~ You can learn a lot about our town from reading the letters emailed to the Santa Monica City Council before every council meeting. They are a treasure trove of information about our residents and the companies that want to invest in our city. Item 8A was controversial at this week’s council meeting. It would restart negotiations for the unfortunately named “Plaza at Santa Monica.” The building would tower at eleven stories and contain over 300,000 square feet of hotel, office, retail, and residential uses crammed into two-plus acres at 4th and Arizona. Yes, it would preserve our holiday ice skating rink and would feature minuscule greenery at strategic spots on the upper floors. But imagine a building as large as Santa Monica Place, turned on its head. The impact of over 5000 new car trips on 4th Street would be catastrophic. The city clerk’s office received hundreds of letters about this project. Included were communications from the boards of directors of most resident groups, letters from the unions whose members would receive work from this gigantic project, both supporters and detractors.
~ One letter stands out. The Santa Monica Educational Foundation (SMEF), a beacon of hope for our public school fundraising efforts, sent an email lauding the Plaza’s developer as significant corporate donors ($75,000) to the SMEF and stated that the developer wants to be a longterm beneficial part of the community. While this donation to the SMEF is legal, a cynical conclusion arises. The developer donates a significant amount to the charity and, in return, the non-profit pens a letter to the city council, commending the developer for his charitable largesse. That’s the way it goes down—tit for tat. Wealthy corporate developers have money to throw around. Their “Plaza” would mean millions to them, and peanuts for the city’s people. That’s the way of the world, and it’s high time we stop that behavior here. Should SMEF’s Board of Directors have written to the city council cheerleading for a developer to control the people’s land in the heart of downtown? You know my answer.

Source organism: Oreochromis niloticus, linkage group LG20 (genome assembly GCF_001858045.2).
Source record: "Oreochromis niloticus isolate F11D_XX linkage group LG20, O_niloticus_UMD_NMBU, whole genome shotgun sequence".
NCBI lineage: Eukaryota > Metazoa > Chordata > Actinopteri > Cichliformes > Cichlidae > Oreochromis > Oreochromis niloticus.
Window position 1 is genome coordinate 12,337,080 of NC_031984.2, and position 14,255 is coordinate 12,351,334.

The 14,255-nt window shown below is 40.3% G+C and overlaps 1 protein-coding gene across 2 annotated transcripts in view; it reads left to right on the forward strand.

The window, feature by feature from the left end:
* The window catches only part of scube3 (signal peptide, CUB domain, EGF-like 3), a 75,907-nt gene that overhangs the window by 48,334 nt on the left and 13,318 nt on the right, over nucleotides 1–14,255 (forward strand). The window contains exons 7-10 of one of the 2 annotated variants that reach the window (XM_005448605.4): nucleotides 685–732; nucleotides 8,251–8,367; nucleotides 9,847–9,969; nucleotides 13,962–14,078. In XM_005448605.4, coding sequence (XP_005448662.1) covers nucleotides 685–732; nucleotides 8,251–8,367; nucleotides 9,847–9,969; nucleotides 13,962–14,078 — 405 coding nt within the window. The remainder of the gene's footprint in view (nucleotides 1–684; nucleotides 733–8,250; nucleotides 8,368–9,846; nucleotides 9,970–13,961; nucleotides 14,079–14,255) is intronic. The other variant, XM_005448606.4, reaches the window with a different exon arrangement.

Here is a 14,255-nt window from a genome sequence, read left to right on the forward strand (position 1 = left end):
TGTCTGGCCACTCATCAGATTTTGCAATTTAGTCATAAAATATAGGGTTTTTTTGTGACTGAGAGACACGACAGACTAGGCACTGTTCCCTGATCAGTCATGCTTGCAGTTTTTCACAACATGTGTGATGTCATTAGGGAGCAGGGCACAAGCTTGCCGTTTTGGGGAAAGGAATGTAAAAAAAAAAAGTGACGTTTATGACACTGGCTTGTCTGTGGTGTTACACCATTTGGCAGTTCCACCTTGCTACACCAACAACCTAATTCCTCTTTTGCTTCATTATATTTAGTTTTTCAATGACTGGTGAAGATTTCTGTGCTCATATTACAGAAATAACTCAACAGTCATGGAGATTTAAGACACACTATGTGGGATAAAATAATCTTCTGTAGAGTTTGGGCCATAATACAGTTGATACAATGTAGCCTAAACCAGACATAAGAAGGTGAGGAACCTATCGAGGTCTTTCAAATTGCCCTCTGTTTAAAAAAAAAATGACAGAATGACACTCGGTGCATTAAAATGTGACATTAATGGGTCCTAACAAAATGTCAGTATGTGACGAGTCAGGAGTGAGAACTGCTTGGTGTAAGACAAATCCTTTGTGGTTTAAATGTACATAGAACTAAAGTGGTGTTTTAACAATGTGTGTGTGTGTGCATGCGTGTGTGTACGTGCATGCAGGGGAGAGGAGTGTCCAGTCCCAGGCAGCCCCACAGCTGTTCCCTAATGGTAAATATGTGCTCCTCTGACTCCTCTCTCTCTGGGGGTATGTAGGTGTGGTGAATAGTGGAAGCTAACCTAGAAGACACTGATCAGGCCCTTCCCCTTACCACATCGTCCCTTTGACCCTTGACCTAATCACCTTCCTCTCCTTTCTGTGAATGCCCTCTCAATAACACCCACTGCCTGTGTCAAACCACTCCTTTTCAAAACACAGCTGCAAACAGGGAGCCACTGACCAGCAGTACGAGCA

~ Cozy relationships form between council members and those that want a vote to go their way. Influential developers spray money throughout a town as they bully their way into favor. They are the modern robber barons, and it takes a strong will to say no. Los Angeles City Council Member Jose Huizar is the latest example of a public official who forgot that he was elected to serve the public and not to make his wallet fat. The FBI just busted him.
~ The proposed “Plaza at Santa Monica” is both unwanted and detrimental to the wellness of our most treasured community asset, the residents of Santa Monica. The California Surplus Lands Act applies to this city-owned parcel. The legal counsel for the Santa Monica Coalition for a Livable City, Beverly Grossman Palmer, points out that the city cannot reenter into an agreement with the current developer. According to California law, the parcel at 1301 4th Street et al. must prioritize its use for public land and affordable housing before it can be sold or developed. For almost a decade, members of SMart have demanded this land become a public plaza and green space. It is time to listen to the residents of this community. This item was postponed and will rear its ugly head at the council meeting on July 14th. Negotiations must not be allowed to resume on this unwanted development.
~ Marvelous to see the landscaping take shape at the new Civic playing field. Bel Mar was the name of the vibrant, diverse community that existed there decades ago. If there is justice, it will be the name of the field.
~ The COVID-19 pandemic has shown no signs of abating, yet we all see more and more people ignoring the simplest of measures one can take to protect our families, friends, and ourselves. Santa Monica’s grim statistics, including those in rest homes, continue to grow. Six hundred thirty-four cases of COVID-19 in Santa Monica and 64 deaths from this disease. COVID-19 can spread up to 26 feet through a sneeze. Six feet if you cough. 4.5 feet if you exhale. Please. WEAR YOUR MASK. SAVE A LIFE!
“Everything will be okay in the end. If it’s not okay, it’s not the end.” John Lennon
By Phil Brock for SMart (Santa Monica Architects for a Responsible Tomorrow)
Thane Roberts, Architect, Robert H. Taylor AIA, Ron Goldman FAIA, Architect, Dan Jansenson, Architect, Building and Fire-Life Safety Commission, Samuel Tolkin Architect, Mario Fonda-Bonardi, AIA, Planning Commissioner, Phil Brock, Santa Monica Arts Commission.
For previous articles see www.santamonicaarch.wordpress.com/writing